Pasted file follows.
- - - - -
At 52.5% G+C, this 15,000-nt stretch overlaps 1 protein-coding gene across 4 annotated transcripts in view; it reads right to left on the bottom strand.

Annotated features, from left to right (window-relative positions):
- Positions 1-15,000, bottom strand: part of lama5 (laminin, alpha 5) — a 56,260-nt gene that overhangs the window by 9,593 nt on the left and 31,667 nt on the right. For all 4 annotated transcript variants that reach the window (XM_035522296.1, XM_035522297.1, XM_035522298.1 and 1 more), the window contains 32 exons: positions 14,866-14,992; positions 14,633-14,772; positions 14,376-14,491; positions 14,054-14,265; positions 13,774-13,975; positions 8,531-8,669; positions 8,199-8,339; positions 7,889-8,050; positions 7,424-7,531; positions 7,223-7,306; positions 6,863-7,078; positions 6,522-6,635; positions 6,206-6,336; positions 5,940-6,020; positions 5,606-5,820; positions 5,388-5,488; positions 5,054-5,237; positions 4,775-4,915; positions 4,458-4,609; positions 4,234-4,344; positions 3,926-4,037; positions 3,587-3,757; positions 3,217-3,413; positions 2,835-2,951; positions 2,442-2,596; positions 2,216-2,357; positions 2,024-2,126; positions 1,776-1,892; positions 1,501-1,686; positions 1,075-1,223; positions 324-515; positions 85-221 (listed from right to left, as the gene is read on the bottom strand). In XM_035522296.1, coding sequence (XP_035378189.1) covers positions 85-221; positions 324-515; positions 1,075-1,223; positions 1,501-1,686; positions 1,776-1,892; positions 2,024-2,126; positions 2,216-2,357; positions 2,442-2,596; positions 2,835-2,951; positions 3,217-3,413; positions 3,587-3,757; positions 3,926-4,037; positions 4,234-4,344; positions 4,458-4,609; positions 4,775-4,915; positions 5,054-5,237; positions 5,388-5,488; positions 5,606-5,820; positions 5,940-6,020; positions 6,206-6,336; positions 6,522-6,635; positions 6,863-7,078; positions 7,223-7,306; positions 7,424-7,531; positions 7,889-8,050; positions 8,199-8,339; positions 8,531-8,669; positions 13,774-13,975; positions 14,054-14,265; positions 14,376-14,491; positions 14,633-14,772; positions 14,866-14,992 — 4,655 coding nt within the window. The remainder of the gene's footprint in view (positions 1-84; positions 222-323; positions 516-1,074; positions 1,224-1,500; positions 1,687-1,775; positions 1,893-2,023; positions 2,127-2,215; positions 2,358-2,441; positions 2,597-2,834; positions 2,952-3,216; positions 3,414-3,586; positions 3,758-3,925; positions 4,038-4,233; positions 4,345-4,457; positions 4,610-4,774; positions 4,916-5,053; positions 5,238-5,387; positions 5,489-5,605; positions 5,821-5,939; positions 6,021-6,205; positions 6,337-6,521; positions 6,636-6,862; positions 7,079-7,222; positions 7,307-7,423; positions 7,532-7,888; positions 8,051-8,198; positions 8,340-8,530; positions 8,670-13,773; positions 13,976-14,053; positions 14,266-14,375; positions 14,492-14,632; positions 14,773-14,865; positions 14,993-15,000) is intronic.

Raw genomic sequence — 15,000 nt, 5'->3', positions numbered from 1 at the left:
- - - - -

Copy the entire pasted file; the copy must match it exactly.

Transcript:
At 52.5% G+C, this 15,000-nt stretch overlaps 1 protein-coding gene across 4 annotated transcripts in view; it reads right to left on the bottom strand.

Annotated features, from left to right (window-relative positions):
- Positions 1-15,000, bottom strand: part of lama5 (laminin, alpha 5) — a 56,260-nt gene that overhangs the window by 9,593 nt on the left and 31,667 nt on the right. For all 4 annotated transcript variants that reach the window (XM_035522296.1, XM_035522297.1, XM_035522298.1 and 1 more), the window contains 32 exons: positions 14,866-14,992; positions 14,633-14,772; positions 14,376-14,491; positions 14,054-14,265; positions 13,774-13,975; positions 8,531-8,669; positions 8,199-8,339; positions 7,889-8,050; positions 7,424-7,531; positions 7,223-7,306; positions 6,863-7,078; positions 6,522-6,635; positions 6,206-6,336; positions 5,940-6,020; positions 5,606-5,820; positions 5,388-5,488; positions 5,054-5,237; positions 4,775-4,915; positions 4,458-4,609; positions 4,234-4,344; positions 3,926-4,037; positions 3,587-3,757; positions 3,217-3,413; positions 2,835-2,951; positions 2,442-2,596; positions 2,216-2,357; positions 2,024-2,126; positions 1,776-1,892; positions 1,501-1,686; positions 1,075-1,223; positions 324-515; positions 85-221 (listed from right to left, as the gene is read on the bottom strand). In XM_035522296.1, coding sequence (XP_035378189.1) covers positions 85-221; positions 324-515; positions 1,075-1,223; positions 1,501-1,686; positions 1,776-1,892; positions 2,024-2,126; positions 2,216-2,357; positions 2,442-2,596; positions 2,835-2,951; positions 3,217-3,413; positions 3,587-3,757; positions 3,926-4,037; positions 4,234-4,344; positions 4,458-4,609; positions 4,775-4,915; positions 5,054-5,237; positions 5,388-5,488; positions 5,606-5,820; positions 5,940-6,020; positions 6,206-6,336; positions 6,522-6,635; positions 6,863-7,078; positions 7,223-7,306; positions 7,424-7,531; positions 7,889-8,050; positions 8,199-8,339; positions 8,531-8,669; positions 13,774-13,975; positions 14,054-14,265; positions 14,376-14,491; positions 14,633-14,772; positions 14,866-14,992 — 4,655 coding nt within the window. The remainder of the gene's footprint in view (positions 1-84; positions 222-323; positions 516-1,074; positions 1,224-1,500; positions 1,687-1,775; positions 1,893-2,023; positions 2,127-2,215; positions 2,358-2,441; positions 2,597-2,834; positions 2,952-3,216; positions 3,414-3,586; positions 3,758-3,925; positions 4,038-4,233; positions 4,345-4,457; positions 4,610-4,774; positions 4,916-5,053; positions 5,238-5,387; positions 5,489-5,605; positions 5,821-5,939; positions 6,021-6,205; positions 6,337-6,521; positions 6,636-6,862; positions 7,079-7,222; positions 7,307-7,423; positions 7,532-7,888; positions 8,051-8,198; positions 8,340-8,530; positions 8,670-13,773; positions 13,976-14,053; positions 14,266-14,375; positions 14,492-14,632; positions 14,773-14,865; positions 14,993-15,000) is intronic.

Raw genomic sequence — 15,000 nt, 5'->3', positions numbered from 1 at the left: